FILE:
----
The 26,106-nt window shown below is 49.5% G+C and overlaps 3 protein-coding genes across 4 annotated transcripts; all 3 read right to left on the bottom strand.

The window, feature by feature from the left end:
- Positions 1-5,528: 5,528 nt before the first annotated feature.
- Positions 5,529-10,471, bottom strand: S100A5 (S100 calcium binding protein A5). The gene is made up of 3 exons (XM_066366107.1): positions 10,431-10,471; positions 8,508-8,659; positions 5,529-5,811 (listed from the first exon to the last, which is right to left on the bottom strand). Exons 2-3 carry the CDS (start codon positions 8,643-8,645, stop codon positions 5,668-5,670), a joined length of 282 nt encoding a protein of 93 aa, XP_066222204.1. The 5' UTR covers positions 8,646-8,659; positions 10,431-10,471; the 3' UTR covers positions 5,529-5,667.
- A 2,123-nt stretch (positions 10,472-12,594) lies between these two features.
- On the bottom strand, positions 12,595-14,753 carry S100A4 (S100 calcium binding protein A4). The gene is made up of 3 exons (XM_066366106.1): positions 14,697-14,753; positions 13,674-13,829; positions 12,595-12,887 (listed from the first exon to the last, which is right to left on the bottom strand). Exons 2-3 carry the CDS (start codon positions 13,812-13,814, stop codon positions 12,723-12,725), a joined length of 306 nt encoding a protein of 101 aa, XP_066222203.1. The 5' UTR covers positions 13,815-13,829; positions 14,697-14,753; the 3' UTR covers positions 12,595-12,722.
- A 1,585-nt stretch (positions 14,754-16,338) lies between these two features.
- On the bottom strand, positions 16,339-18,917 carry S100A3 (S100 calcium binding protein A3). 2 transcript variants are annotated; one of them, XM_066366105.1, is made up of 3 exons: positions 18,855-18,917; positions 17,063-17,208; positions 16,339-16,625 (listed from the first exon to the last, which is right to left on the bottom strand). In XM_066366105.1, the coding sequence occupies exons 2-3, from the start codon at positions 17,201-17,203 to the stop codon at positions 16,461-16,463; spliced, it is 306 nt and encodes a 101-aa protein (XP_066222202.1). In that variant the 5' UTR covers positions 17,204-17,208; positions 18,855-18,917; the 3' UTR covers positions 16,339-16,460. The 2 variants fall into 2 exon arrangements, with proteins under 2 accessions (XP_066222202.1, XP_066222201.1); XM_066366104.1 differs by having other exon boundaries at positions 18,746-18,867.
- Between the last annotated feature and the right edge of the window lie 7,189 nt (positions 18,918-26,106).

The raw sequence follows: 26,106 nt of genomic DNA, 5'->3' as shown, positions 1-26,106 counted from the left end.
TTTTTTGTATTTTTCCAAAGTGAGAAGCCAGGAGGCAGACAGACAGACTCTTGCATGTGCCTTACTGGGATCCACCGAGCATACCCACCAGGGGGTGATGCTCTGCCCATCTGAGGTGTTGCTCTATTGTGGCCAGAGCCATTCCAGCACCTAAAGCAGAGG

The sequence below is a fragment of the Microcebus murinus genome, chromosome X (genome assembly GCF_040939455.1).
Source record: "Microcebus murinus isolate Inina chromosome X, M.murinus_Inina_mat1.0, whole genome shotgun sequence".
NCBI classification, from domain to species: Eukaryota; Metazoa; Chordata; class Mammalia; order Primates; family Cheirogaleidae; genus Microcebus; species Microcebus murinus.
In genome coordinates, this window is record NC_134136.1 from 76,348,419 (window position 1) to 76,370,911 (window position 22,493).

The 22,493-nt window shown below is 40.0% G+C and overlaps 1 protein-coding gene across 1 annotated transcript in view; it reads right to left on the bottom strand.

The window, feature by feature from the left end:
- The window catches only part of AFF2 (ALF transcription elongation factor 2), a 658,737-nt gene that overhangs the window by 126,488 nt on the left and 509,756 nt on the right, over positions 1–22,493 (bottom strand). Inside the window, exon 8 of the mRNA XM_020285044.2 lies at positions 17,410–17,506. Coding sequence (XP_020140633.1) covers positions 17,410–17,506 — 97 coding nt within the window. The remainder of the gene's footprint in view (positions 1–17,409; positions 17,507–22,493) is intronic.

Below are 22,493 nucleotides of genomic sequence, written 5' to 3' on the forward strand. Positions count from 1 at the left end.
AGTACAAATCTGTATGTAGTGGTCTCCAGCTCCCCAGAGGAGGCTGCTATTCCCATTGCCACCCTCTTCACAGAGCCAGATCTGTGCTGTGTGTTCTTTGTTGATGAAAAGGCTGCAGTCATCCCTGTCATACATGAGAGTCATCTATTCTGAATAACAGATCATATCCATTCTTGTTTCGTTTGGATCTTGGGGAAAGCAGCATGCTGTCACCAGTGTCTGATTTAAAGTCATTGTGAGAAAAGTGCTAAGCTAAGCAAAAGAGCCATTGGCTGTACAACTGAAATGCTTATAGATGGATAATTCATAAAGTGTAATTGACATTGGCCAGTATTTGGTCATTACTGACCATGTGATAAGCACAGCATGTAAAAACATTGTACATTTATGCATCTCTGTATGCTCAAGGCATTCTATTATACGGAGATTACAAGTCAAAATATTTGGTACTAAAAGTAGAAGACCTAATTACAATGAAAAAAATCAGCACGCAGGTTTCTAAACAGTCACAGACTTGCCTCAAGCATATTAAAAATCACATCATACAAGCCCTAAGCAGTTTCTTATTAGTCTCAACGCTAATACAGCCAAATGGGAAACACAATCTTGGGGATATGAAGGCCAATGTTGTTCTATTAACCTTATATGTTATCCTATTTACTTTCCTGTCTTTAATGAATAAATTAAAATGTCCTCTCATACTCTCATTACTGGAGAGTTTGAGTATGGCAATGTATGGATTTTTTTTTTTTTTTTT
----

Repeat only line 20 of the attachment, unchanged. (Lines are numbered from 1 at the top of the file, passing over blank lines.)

AGTACAAATCTGTATGTAGTGGTCTCCAGCTCCCCAGAGGAGGCTGCTATTCCCATTGCCACCCTCTTCACAGAGCCAGATCTGTGCTGTGTGTTCTTTGTTGATGAAAAGGCTGCAGTCATCCCTGTCATACATGAGAGTCATCTATTCTGAATAACAGATCATATCCATTCTTGTTTCGTTTGGATCTTGGGGAAAGCAGCATGCTGTCACCAGTGTCTGATTTAAAGTCATTGTGAGAAAAGTGCTAAGCTAAGCAAAAGAGCCATTGGCTGTACAACTGAAATGCTTATAGATGGATAATTCATAAAGTGTAATTGACATTGGCCAGTATTTGGTCATTACTGACCATGTGATAAGCACAGCATGTAAAAACATTGTACATTTATGCATCTCTGTATGCTCAAGGCATTCTATTATACGGAGATTACAAGTCAAAATATTTGGTACTAAAAGTAGAAGACCTAATTACAATGAAAAAAATCAGCACGCAGGTTTCTAAACAGTCACAGACTTGCCTCAAGCATATTAAAAATCACATCATACAAGCCCTAAGCAGTTTCTTATTAGTCTCAACGCTAATACAGCCAAATGGGAAACACAATCTTGGGGATATGAAGGCCAATGTTGTTCTATTAACCTTATATGTTATCCTATTTACTTTCCTGTCTTTAATGAATAAATTAAAATGTCCTCTCATACTCTCATTACTGGAGAGTTTGAGTATGGCAATGTATGGATTTTTTTTTTTTTTTTT